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PETER WICKHAM: The utility of faith

Peter Wickham, [email protected]

PETER WICKHAM: The utility of faith

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On this day when Christians celebrate the resurrection of Jesus which is one of the foundations of their belief, it is useful to reflect on the bombings in Belgium which were perpetrated by adherents to another faith. 

In response to such events Christians argue that “their” faith does not promote such hate, while Muslims will argue similarly and contend that someone who promotes hate cannot be a “true” Muslim. 

There is, of course, concrete and irrefutable evidence that both Christians and Muslims have used their beliefs to justify atrocities, although it is equally true that such believers have used their beliefs as a basis on which to convey immense love.

As a non-believer I often question the utility of faith since it can clearly be interpreted or misinterpreted to cause considerable harm. It is, therefore, ironic that I am often reminded that people fear non-believers like myself more than believers. 

In his book God is Not Great Christopher Hitchens reflects on the hypothetical scenario of a single person walking in a dark alley and being approached by a group of men.  When asked if he would prefer these men to have been coming from church, he argues that they could as easily have been coming from a mosque and throws the question back at the proposer.

More harm

 The challenge here; therefore, is to understand why people generally think non-believers are more dangerous than believers, when the preponderance of contemporary evidence suggests that believers (as a group) have been causing more harm to humanity.

There is an inclination to take this argument in a direction which disaggregates beliefs and promotes one versus the other; however, I am more inclined today to seek a greater understanding of this thing called “faith” and try to understand how and why it is to be considered so important to us as a people.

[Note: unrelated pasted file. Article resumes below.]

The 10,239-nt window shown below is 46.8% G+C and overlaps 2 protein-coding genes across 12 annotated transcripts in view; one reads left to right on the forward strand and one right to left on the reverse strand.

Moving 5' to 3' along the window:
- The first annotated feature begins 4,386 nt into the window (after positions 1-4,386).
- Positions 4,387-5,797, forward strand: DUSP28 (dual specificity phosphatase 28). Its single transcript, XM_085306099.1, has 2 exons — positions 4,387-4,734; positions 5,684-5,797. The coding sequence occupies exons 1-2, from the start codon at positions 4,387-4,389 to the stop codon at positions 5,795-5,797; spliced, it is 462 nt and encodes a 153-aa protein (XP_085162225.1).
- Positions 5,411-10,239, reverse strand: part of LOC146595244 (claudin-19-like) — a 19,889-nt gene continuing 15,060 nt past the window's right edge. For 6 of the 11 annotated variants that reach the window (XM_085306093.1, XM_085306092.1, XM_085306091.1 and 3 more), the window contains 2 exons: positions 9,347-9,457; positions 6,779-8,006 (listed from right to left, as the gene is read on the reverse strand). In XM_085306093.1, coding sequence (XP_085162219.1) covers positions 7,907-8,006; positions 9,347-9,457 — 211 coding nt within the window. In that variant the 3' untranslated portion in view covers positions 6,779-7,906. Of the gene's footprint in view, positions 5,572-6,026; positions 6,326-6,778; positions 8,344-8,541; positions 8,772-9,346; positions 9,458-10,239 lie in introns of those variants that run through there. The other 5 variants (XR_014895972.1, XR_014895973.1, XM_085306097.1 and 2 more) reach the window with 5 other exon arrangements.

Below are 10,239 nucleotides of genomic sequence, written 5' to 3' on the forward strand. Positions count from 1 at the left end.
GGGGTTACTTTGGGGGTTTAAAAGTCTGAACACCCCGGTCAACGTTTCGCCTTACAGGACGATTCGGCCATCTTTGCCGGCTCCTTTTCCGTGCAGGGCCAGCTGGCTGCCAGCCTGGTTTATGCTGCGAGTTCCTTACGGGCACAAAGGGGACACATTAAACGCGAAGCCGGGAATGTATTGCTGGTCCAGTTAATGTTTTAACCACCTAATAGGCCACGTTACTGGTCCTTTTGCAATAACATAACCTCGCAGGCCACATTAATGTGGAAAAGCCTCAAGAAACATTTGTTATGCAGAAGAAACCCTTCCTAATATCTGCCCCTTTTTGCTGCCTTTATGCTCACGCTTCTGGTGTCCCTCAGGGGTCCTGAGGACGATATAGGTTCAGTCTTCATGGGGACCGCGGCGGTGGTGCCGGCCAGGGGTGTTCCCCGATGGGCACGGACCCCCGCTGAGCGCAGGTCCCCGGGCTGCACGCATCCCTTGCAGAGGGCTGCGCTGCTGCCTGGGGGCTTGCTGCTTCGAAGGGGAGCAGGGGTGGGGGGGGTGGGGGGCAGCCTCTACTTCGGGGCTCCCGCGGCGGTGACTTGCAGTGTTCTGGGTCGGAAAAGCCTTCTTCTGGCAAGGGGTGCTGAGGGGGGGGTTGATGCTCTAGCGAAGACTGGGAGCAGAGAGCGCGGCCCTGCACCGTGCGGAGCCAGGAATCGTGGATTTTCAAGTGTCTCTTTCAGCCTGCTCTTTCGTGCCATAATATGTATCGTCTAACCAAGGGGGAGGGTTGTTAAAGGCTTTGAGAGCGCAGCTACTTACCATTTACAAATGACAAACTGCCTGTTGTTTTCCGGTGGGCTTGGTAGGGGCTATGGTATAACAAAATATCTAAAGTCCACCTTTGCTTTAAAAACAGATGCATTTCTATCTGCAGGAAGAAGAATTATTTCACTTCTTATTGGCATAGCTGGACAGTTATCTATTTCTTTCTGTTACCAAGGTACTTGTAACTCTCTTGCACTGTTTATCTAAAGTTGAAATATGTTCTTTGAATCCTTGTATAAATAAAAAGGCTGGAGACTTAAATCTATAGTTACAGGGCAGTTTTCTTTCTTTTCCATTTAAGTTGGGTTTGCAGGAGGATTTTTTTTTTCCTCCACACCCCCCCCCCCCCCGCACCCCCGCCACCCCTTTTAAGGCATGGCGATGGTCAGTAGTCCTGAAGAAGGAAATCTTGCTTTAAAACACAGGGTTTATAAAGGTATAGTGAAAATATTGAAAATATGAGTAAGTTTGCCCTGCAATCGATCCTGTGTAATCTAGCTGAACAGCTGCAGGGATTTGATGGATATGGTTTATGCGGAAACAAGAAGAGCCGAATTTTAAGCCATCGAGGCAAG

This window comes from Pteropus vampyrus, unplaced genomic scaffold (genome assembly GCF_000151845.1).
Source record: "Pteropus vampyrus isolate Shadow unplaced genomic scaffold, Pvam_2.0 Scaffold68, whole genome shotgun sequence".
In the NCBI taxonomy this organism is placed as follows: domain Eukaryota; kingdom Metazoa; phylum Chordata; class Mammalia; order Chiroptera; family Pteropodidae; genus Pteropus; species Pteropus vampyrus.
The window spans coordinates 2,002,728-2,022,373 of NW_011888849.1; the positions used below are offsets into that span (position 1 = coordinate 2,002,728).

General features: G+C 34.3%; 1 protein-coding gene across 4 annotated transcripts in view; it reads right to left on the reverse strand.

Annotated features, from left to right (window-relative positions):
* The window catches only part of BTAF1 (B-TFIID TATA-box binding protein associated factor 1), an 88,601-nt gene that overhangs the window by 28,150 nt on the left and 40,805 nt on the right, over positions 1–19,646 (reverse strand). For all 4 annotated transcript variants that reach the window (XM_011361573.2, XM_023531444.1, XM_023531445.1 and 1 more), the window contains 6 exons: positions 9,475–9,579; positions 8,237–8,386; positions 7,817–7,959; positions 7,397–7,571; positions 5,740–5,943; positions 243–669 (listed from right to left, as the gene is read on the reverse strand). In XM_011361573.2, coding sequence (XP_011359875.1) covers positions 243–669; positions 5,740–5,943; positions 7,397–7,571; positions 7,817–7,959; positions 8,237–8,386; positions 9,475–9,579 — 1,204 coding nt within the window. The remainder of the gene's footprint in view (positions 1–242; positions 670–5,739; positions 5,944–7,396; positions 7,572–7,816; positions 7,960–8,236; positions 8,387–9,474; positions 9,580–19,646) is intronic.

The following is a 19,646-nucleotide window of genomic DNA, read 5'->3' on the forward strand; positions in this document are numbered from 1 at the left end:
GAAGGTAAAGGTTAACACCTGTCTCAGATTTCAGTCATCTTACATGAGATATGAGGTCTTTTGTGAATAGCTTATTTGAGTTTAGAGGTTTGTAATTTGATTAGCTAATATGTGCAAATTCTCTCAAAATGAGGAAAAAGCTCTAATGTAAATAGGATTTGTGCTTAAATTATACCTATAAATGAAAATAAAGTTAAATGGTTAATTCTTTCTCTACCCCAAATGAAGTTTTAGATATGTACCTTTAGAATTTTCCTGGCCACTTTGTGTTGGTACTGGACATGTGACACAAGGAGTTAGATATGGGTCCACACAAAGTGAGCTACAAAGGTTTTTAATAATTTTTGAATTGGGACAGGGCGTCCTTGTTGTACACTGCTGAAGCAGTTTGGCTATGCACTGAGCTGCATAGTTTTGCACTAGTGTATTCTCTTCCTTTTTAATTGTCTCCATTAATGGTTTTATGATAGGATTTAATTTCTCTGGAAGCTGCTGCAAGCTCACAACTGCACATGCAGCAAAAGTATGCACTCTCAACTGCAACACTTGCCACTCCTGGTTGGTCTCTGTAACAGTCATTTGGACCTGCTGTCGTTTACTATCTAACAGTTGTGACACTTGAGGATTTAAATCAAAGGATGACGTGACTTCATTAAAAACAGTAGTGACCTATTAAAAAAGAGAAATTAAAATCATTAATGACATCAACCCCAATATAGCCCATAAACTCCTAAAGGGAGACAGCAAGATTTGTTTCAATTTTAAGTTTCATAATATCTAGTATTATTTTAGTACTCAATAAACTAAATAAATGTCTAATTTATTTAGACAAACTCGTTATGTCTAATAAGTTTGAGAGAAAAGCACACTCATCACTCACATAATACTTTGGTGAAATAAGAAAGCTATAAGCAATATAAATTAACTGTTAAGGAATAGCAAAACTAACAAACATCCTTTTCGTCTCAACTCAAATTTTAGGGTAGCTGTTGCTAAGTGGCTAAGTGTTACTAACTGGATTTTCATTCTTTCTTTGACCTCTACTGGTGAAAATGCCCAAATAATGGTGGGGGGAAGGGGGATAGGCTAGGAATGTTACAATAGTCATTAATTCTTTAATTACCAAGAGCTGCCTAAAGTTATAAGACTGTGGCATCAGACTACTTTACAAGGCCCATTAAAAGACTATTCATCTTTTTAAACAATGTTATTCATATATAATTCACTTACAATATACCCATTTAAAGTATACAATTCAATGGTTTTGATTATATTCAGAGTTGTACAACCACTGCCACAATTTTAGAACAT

There are various definitions of faith; however, these generally revolve around our willingness to believe strongly in something without reference to evidence or proof. 

One can even go further and argue that persons of faith are often so strong in their beliefs that they will hold such convictions even in the face of evidence to the contrary. 

To this end, one can find no better example than the challenge posed to Christian literalist by the production of dinosaur bones, which predate the presumed creation (6 000 years ago) and could clearly not have co-existed with man at any rate. 

Illogical and dangerous

From the earliest age, we are taught to search for evidence in support of argument and the virtues of logic and deduction are presented as paramount.  It therefore seems ironic that we have also deemed virtuous an approach that is so patently illogical and in several instances dangerous.

In discussion on this issue some years ago, a close friend argued that his adherence to the Christian faith was grounded in Matthew 11:28 which says “Come unto me, all ye that labour and are heavy laden, and I will give you rest”. 

He therefore understood this to mean that as a believer he would therefore have no worries or cares and argued that as a non-believer I would have “plenty”. 

Needless to say I am fascinated by the extent to which this statement without any further articulation of how such “burdens” would be lifted can be so comforting to an intelligent person, but I am prepared to accept that if this works for so many believers across the world there is no basis for me to challenge their right of access to such “comfort”. 

Quest for answers

It is; however equally reasonable that believers should appreciate the “right” of persons to opt for greater reason and logic in our quest for answers to life’s questions.

Unlike Hitchens who is mentioned above, I have traditionally been more tolerant of believers since it appeared that the belief systems that are central to today’s exposition were generally more positive than negative; however, I wonder if it is not time to re-think this position. 

At the root of this re-evaluation are fundamental questions about the tangible benefits to our societies of these much vaunted belief systems, which neither Christians nor Muslims have been pressed to offer.      Then of course there is mounting evidence about the nagative impact of faith which more recently appears overwhelming.

Peter W. Wickham is a political consultant and a director of Caribbean Development Research Services (CADRES). Email  [email protected]